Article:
I too was interested in self-adjusting the KS7, but my Costco audiologist told me he could lose his license if he let patients program their own hearing aids because they’re medical devices regulated by the Food and Drug Administration, a federal agency. And then Costco would fire him. He also told me the manufacturer will void the warranty if they learn the hearing aids were damaged due to improper fitting by someone who is not a licensed professional dispenser. So I decided the risk wasn’t worth it for me.
Interesting. My take is that you don’t need your audiologist’s permission to program your hearing aids. A lot of people’s go to reaction is to say “it’s against the law.” I also don’t know how they’d ever prove you were self programming. If you choose not to self program, you can still learn a lot about your hearing aids by downloading and becoming familiar with Connexx and listening to the videos
I realize that, but I like my audiologist and want to continue working with him, not go behind his back. I mean, would you drill your own teeth and then expect your dentist to fix them? If you were the professional, would you continue seeing a patient like that? I don’t think so. But to each his own.
There’s an interesting keyword there…“let”. I would have no expectation of being “let” to self-adjust. I just wonder what the downstream effects might be like liability or stopping being your service provider. Your dentist example is exactly the point.
I also very much doubt there’s a warranty problem with self-adjusting. The warranty is about the device…not the software. Sure…if you set the volume beyond the capability of the receiver and blew it out then sure now you have an affected piece of hardware. But then you’re not going to go beg for warranty coverage.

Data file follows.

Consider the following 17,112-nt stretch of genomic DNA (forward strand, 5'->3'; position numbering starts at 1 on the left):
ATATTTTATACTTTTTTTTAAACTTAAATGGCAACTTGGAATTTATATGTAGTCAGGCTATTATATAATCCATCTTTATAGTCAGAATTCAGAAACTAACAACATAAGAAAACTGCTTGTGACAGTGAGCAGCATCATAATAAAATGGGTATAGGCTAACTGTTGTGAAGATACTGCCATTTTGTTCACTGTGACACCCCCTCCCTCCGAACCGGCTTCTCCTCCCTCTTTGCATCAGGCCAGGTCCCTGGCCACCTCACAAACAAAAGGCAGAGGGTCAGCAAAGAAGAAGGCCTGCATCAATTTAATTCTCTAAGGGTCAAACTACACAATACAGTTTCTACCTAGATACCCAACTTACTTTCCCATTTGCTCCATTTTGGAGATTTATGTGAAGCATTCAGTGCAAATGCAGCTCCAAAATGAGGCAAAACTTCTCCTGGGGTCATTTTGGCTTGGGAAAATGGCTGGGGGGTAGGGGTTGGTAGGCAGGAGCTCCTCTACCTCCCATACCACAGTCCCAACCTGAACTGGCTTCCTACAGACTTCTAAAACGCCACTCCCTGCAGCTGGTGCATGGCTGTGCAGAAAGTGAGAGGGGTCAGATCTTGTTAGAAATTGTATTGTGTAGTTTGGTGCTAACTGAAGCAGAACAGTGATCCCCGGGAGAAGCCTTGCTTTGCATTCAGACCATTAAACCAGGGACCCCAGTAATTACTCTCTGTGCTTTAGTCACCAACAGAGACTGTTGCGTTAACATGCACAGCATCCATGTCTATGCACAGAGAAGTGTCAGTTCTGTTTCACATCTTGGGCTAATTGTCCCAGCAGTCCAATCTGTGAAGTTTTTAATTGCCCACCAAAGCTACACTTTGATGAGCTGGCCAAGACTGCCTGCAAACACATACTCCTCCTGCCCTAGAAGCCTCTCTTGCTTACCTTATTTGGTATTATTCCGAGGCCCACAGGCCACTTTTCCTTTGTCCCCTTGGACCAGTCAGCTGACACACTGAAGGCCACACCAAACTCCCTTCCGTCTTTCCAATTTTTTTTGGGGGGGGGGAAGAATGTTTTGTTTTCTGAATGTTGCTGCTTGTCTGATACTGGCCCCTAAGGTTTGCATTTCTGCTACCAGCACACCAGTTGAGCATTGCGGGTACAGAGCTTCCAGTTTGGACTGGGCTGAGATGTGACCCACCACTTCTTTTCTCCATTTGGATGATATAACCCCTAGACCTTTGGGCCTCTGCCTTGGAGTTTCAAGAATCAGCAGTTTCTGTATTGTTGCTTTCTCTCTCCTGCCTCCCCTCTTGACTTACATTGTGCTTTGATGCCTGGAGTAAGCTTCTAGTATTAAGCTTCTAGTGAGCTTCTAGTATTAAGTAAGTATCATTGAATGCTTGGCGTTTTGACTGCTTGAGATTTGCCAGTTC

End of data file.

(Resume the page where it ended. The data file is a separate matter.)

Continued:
I’m of a similar mind. I don’t want to risk unknowingly incorrectly adjusting something to the point of damaging what’s left of my hearing. And I don’t yet want to risk the rapport with the audi. Being a technically inclined kind of person, I could easily foresee down the road when the aids have been well adjusted and settled into and I’m not seeing the audi for adjustments that then I might start playing around with self-adjusting just for kicks. Or perhaps if I’m not getting satisfaction in that meantime or feeling like they think I’m being too picky and asking too much of their time or something. Or of course once out of warranty.
I’m a retired RN and it’s my impression that most healt professionals will continue trying to work with patients even if they do things that aren’t too smart. Quitting medications without telling anybody, start taking supplements, start drinking again, etc. I don’t have anything directly to compare to programming a hearing aid, but I wouldn’t have an issue with it. Many on the DIY forum have a positive relationship with their audiologist. Mine didn’t encourage or discourage but found it fascinating and I’ve been able to share some things with her that she was unaware of.